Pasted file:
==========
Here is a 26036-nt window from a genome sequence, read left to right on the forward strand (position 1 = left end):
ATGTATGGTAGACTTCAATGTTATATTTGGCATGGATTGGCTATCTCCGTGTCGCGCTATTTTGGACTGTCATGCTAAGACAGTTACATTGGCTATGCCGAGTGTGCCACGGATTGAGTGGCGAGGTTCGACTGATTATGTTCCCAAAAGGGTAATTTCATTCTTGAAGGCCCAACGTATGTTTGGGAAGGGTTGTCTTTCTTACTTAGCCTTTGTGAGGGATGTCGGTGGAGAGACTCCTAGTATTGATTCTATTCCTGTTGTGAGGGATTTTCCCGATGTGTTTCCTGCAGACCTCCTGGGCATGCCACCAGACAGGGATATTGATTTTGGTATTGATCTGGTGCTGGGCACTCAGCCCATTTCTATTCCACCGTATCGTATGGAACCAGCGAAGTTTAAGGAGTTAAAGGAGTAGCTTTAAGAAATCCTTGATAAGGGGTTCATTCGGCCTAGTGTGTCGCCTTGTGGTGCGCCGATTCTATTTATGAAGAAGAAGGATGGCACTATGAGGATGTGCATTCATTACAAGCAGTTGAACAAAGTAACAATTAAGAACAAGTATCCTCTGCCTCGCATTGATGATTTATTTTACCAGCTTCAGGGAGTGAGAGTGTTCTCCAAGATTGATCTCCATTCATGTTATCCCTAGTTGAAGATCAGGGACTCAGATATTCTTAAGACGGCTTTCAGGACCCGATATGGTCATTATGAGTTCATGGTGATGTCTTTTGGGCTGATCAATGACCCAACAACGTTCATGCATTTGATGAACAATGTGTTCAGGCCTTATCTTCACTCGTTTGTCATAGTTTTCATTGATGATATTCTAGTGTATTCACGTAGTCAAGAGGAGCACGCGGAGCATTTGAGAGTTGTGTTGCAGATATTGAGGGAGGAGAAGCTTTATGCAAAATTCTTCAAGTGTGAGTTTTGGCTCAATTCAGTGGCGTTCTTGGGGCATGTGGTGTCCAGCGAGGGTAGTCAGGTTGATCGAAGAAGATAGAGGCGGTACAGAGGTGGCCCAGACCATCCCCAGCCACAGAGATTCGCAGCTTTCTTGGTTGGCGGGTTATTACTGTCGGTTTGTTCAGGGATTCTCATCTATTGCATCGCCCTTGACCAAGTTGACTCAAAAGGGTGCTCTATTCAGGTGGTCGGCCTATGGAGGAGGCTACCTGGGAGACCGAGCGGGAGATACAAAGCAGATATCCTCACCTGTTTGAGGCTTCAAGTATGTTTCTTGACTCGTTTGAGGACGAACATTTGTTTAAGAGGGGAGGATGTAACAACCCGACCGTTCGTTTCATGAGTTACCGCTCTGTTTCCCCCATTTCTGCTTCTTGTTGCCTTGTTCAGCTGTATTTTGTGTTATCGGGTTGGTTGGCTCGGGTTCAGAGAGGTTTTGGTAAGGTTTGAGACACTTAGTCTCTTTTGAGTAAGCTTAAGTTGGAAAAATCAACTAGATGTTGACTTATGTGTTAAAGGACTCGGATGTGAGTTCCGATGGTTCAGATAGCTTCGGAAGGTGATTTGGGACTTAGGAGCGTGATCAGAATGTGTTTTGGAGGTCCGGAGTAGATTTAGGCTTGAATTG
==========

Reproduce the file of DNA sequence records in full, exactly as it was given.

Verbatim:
Here is a 26036-nt window from a genome sequence, read left to right on the forward strand (position 1 = left end):
ATGTATGGTAGACTTCAATGTTATATTTGGCATGGATTGGCTATCTCCGTGTCGCGCTATTTTGGACTGTCATGCTAAGACAGTTACATTGGCTATGCCGAGTGTGCCACGGATTGAGTGGCGAGGTTCGACTGATTATGTTCCCAAAAGGGTAATTTCATTCTTGAAGGCCCAACGTATGTTTGGGAAGGGTTGTCTTTCTTACTTAGCCTTTGTGAGGGATGTCGGTGGAGAGACTCCTAGTATTGATTCTATTCCTGTTGTGAGGGATTTTCCCGATGTGTTTCCTGCAGACCTCCTGGGCATGCCACCAGACAGGGATATTGATTTTGGTATTGATCTGGTGCTGGGCACTCAGCCCATTTCTATTCCACCGTATCGTATGGAACCAGCGAAGTTTAAGGAGTTAAAGGAGTAGCTTTAAGAAATCCTTGATAAGGGGTTCATTCGGCCTAGTGTGTCGCCTTGTGGTGCGCCGATTCTATTTATGAAGAAGAAGGATGGCACTATGAGGATGTGCATTCATTACAAGCAGTTGAACAAAGTAACAATTAAGAACAAGTATCCTCTGCCTCGCATTGATGATTTATTTTACCAGCTTCAGGGAGTGAGAGTGTTCTCCAAGATTGATCTCCATTCATGTTATCCCTAGTTGAAGATCAGGGACTCAGATATTCTTAAGACGGCTTTCAGGACCCGATATGGTCATTATGAGTTCATGGTGATGTCTTTTGGGCTGATCAATGACCCAACAACGTTCATGCATTTGATGAACAATGTGTTCAGGCCTTATCTTCACTCGTTTGTCATAGTTTTCATTGATGATATTCTAGTGTATTCACGTAGTCAAGAGGAGCACGCGGAGCATTTGAGAGTTGTGTTGCAGATATTGAGGGAGGAGAAGCTTTATGCAAAATTCTTCAAGTGTGAGTTTTGGCTCAATTCAGTGGCGTTCTTGGGGCATGTGGTGTCCAGCGAGGGTAGTCAGGTTGATCGAAGAAGATAGAGGCGGTACAGAGGTGGCCCAGACCATCCCCAGCCACAGAGATTCGCAGCTTTCTTGGTTGGCGGGTTATTACTGTCGGTTTGTTCAGGGATTCTCATCTATTGCATCGCCCTTGACCAAGTTGACTCAAAAGGGTGCTCTATTCAGGTGGTCGGCCTATGGAGGAGGCTACCTGGGAGACCGAGCGGGAGATACAAAGCAGATATCCTCACCTGTTTGAGGCTTCAAGTATGTTTCTTGACTCGTTTGAGGACGAACATTTGTTTAAGAGGGGAGGATGTAACAACCCGACCGTTCGTTTCATGAGTTACCGCTCTGTTTCCCCCATTTCTGCTTCTTGTTGCCTTGTTCAGCTGTATTTTGTGTTATCGGGTTGGTTGGCTCGGGTTCAGAGAGGTTTTGGTAAGGTTTGAGACACTTAGTCTCTTTTGAGTAAGCTTAAGTTGGAAAAATCAACTAGATGTTGACTTATGTGTTAAAGGACTCGGATGTGAGTTCCGATGGTTCAGATAGCTTCGGAAGGTGATTTGGGACTTAGGAGCGTGATCAGAATGTGTTTTGGAGGTCCGGAGTAGATTTAGGCTTGAATTG